iskander

Spring Racing Carnival strike averted


The threat of strike action by jockeys during the spring carnival has been averted after a compromise reached between riders and the Australian Racing Board (ARB) over the controversial whip rules.


The new rule, which coincided with the introduction of padded whips, came into effect on August 1 but jockeys rebelled after a few weeks saying restrictions were too harsh.
They walked off the job at racetracks around the country on Thursday after the ARB rejected their submission to change the rules but agreed not to take further industrial action pending Tuesday’s meeting.
Under the rule, jockeys were allowed to use the whip with a forehand action no more than seven times inside the last 100 metres of a race but not in consecutive strides.
The agreement reached between the Australian Jockeys’ Association (AJA) and the ARB in Melbourne on Tuesday allows the whip to be used seven times inside the last 100 metres at the rider’s discretion.
"This change will give us far greater discretion. The previous rules were proving unworkable and potentially compromising our safety," champion jockey Damien Oliver said.
"There are only 12 strides in the last 100 metres and we can use the whip for seven of them.
"This is not as strict as to how we use it and there may be times we don’t use it at all.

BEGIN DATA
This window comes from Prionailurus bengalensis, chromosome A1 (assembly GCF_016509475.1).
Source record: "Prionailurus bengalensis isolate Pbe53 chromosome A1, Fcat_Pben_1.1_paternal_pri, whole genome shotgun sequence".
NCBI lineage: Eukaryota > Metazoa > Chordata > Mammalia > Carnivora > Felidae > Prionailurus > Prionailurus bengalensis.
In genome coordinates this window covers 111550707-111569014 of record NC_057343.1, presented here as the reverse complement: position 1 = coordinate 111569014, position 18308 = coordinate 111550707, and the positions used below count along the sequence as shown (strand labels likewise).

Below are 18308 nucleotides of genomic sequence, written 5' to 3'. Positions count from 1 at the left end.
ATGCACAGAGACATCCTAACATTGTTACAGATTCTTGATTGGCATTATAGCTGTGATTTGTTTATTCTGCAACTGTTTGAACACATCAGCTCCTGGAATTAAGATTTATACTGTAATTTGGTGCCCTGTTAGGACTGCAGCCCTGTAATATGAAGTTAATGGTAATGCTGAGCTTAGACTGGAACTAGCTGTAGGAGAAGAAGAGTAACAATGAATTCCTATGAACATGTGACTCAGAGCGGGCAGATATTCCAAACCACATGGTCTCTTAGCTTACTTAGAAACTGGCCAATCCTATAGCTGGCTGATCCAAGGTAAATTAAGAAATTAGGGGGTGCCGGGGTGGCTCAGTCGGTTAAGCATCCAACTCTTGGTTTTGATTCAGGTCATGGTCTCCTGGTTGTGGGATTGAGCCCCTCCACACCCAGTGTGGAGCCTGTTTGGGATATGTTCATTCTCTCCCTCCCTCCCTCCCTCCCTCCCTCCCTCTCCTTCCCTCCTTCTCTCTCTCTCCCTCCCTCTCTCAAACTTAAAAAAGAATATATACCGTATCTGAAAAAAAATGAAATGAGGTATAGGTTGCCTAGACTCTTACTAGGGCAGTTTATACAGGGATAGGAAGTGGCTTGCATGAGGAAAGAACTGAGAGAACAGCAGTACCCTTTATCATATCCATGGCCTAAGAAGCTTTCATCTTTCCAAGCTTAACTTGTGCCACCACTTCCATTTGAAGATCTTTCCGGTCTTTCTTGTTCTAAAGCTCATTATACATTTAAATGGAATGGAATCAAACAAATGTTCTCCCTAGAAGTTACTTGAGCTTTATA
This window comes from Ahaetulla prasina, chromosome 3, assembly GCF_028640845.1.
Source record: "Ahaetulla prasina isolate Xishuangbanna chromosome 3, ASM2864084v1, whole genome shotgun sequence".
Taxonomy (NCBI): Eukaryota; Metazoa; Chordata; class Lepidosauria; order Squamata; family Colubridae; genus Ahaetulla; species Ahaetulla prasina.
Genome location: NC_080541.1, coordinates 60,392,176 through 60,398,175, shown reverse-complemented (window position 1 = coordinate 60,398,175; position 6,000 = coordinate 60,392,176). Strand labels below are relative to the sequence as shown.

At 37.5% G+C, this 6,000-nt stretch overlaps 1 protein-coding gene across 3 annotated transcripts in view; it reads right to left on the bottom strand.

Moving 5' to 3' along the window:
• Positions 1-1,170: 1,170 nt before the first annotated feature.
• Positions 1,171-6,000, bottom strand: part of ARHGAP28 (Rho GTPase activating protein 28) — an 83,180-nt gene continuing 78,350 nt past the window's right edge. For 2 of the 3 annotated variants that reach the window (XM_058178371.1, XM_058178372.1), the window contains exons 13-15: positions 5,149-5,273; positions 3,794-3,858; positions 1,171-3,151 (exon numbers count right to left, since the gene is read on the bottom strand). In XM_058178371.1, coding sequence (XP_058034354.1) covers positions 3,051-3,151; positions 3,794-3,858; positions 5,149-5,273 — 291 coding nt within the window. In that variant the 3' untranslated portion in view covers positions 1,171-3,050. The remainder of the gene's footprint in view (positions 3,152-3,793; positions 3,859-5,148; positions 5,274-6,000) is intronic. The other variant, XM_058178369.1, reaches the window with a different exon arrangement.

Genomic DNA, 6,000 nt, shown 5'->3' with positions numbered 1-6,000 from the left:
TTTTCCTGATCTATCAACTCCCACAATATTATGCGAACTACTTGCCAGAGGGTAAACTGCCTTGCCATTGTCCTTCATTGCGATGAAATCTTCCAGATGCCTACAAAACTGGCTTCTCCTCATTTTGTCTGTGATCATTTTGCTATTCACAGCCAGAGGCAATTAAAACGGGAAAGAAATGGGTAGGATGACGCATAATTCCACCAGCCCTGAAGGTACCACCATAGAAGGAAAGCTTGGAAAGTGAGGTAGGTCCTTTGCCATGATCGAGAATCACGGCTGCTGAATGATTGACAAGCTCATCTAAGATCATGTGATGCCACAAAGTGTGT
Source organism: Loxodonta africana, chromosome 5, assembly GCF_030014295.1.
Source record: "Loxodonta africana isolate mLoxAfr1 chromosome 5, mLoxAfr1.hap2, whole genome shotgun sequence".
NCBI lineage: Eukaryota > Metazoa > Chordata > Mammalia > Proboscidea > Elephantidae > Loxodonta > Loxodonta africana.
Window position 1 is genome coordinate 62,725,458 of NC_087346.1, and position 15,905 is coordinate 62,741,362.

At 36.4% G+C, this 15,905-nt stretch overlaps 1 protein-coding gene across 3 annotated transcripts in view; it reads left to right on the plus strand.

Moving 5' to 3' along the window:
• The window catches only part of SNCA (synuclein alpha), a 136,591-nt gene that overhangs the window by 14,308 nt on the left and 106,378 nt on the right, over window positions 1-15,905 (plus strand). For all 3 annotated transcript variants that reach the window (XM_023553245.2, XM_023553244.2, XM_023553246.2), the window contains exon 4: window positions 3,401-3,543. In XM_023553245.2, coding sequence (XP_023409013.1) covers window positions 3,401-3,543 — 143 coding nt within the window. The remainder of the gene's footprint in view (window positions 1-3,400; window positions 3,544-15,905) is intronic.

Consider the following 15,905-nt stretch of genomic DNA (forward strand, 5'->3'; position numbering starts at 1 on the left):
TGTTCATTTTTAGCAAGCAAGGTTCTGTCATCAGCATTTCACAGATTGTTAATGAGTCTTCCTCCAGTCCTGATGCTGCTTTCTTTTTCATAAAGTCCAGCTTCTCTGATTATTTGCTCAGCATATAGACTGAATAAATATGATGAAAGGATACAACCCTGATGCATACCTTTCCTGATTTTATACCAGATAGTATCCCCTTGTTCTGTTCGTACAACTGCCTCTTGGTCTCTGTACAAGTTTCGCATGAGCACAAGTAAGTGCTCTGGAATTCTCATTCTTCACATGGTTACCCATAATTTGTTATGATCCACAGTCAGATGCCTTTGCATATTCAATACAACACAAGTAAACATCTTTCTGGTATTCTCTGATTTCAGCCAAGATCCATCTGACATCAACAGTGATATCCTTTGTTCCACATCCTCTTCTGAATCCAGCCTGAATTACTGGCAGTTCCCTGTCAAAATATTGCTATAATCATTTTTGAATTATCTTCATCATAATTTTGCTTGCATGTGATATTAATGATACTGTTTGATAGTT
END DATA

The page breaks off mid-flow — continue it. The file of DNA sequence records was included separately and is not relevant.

"It depends on the horse.
"We all love horses and the less we use it the better."
ARB chairman Bob Bentley said his board had not backed down under threat of industrial action and that the door had always been open for further discussion.
"This outcome achieves everything that is important to us so far as both safety of riders and the welfare of horses are concerned," Bentley said.
"From an animal welfare point of view the ARB’s objectives are still achieved in full – the level of use of the padded whip remains unchanged.
"At the same time the safety concerns of jockeys are also addressed. They are given an appropriate range of discretion as to how they use the whip in the finishing stages of a race."
The changes are tentatively marked for implementation on September 26 to allow a review of the penalties for breaches of the rules.
Leading Sydney rider Corey Brown has lodged an appeal against the severity of a penalty he received when runner-up in the recent Wyong Cup.
Brown also forfeited his riding fee and percentage of the prizemoney.
His appeal is set to be heard on September 22 but an industry source said it is now under review.
The panel reviewing the penalties will meet next Tuesday.
Under the current penalty system, a winning rider can be banned and fined but there is no recourse for protest by the connections of the runner-up.
The Australian Jockeys Association (AJA) welcomed the changes to the rules and the penalty structure.
"These changes won’t take the danger out of racing, but it will lessen the dangers jockeys face in the last 100 metres of a race," AJA chief executive Paul Innes said.
"We’re particularly happy to see the current penalties for riders breaching the rules put through the shredder.
"We’re confident the new independent panel will come up with something much more reasonable and acceptable.
"This is a win for the jockeys that put their lives on the line every day to keep our racing industry pumping as well as all the other industry stakeholders."

By Caryl Williamson